April 10, 2009

The 34th annual Virginia Wine Festival

What a winery country is without a real wine festival? Virginia is all about its annual Virginia Wine Festival.

This year on September 19-20, 2009 the 34th annual Virginia Wine Festival in Centreville, VA will be offering unlimited wine tasting from more than 50 wineries (it was 54 wineries-participants last year), accompanied with great food, music and various activities for adults and kids.

Every year Virginia holds its annual wine festival that draws hundreds and hundreds of people from all around, including wine-lovers from as south as Florida and as north as Quebec City, Canada.

Virginia wineries pride themselves for spending more that 30 years figuring out which grapes work or which don’t in the climate of Virginia State. Through years of trial and error, they figured out that Viognier, Cabernet Franc, Merlot and Norton usually can ripen without disease or loss of balance from the hot, sticky climate. Other varieties of interest include Petit Verdot, Petit Mensang and the southern French varietal Tannat.

And while reds are still lacking the taste and quality of what Americans are used to get from Europe, Australia or California, the whites are competitive enough to set a new mark on the American wine market – it is not all about California wines anymore. And my recent trip to Napa Valley last March confirmed my doubts – whites are much richer in tastes and varieties in Virginia.

Virginia wineries are where New York's were about five years ago - building a reputation for certain varieties and knocking on every door to get recognition for them. The vintners fight the same battle that plagues all the American wineries outside the West Coast - they aren't on the West Coast, and they don’t have the climate of famous Napa and Sonoma wine valleys. Meaning, less sun and longer winters do make it hard for the wine-makers to make reds up to California’s or Mediterranean Europe’s standards. On the other hand, such Northern American climate allows to produce great whites.


Still, Virginia wine industry is the second most vibrant wine industry in the East after New York.
In 2006 alone more than 107 Virginia wineries entered to compete for Virginia Governor's Cup, the highest award in the state for a Virginia wine, which is more than enough for a population of seven million.

Who will be counting this year when more than 50 wineries will participate at this year’s festival, but it takes more than eight hours to go through all of them and still manage to maintain the “sober” state of mind. Let’s just say that they were very generous with the wine tasting last year, and it does not take long when you feel the need to have a hearty meal to accommodate the tipsiness from the wines.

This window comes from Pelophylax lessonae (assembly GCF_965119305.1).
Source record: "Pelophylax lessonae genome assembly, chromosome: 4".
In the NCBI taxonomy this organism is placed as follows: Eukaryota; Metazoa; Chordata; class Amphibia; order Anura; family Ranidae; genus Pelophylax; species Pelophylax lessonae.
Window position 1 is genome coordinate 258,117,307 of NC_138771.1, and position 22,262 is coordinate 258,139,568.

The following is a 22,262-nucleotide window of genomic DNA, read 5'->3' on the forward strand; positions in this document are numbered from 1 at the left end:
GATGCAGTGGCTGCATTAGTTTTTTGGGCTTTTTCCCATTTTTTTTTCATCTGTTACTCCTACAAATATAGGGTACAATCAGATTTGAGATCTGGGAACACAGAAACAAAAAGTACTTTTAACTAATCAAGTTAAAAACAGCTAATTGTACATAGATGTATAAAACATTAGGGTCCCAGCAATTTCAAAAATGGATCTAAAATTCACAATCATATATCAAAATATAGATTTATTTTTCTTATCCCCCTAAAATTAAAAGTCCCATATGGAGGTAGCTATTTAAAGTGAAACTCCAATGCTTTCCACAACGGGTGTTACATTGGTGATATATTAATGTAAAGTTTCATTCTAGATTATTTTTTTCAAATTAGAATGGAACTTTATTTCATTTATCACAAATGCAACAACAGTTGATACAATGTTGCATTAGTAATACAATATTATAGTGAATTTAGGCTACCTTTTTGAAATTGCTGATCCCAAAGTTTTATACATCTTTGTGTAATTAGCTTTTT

I’m giving you the rundown of what we managed to see, taste and make our selections at the last year’s 33rd Virginia Wine Festival. Perhaps next time you are at a wine store, you could check it out and let me know what you thought of Virginia wines. (We already know what our friends in New York say – they now expect us to bring Virginia wines every time we visit and we don’t mind it a bit.)

Prince Michel, vineyard and winery
We liked the following wines:
Rapidan River Sweet White Reserve ($14): tremendous aromatics of honeysuckle, jasmine and ripe apple.Prince Michel Merlot ($15): over one year of oak aging gives a soft, silky texture with vanilla bean and ripe blackberry flavors.

Burnley vineyards, the winery that offers more than just wine tasting, they offer bed and breakfast ($125/night)
We liked the following wines: Riesling (13), Moon Mist ($15), Peach Fuzz ($12)
We liked the following wines:
2007 Deer Rock Farm White ($13): a blend of 50 percent chardonnay and 50 percent sauvignon blanc. Aged 7 months in neutral French oak barrels. Bottled in February 2008. Released in April 2008. Sweet tropical aromas convey through the light floral notes and fresh fruit. Tastes – pear and pineapple that integrate nicely with the acidity. The finish is long and rich in an off-dry style. It’s a light crisp summer wine to drink cold as an aperitif or with lighter fare.
We liked the following wines:
2006 Sarah’s Patio Red ($14). This is 100 percent Norton, the real American grape. Tank-fermented and whole cluster pressed, with no skin contact. Named after our ancestral patron, it is fragrant and semi-sweet, with balanced acidity, and concentrated flavors of tart cherries. Serve chilled.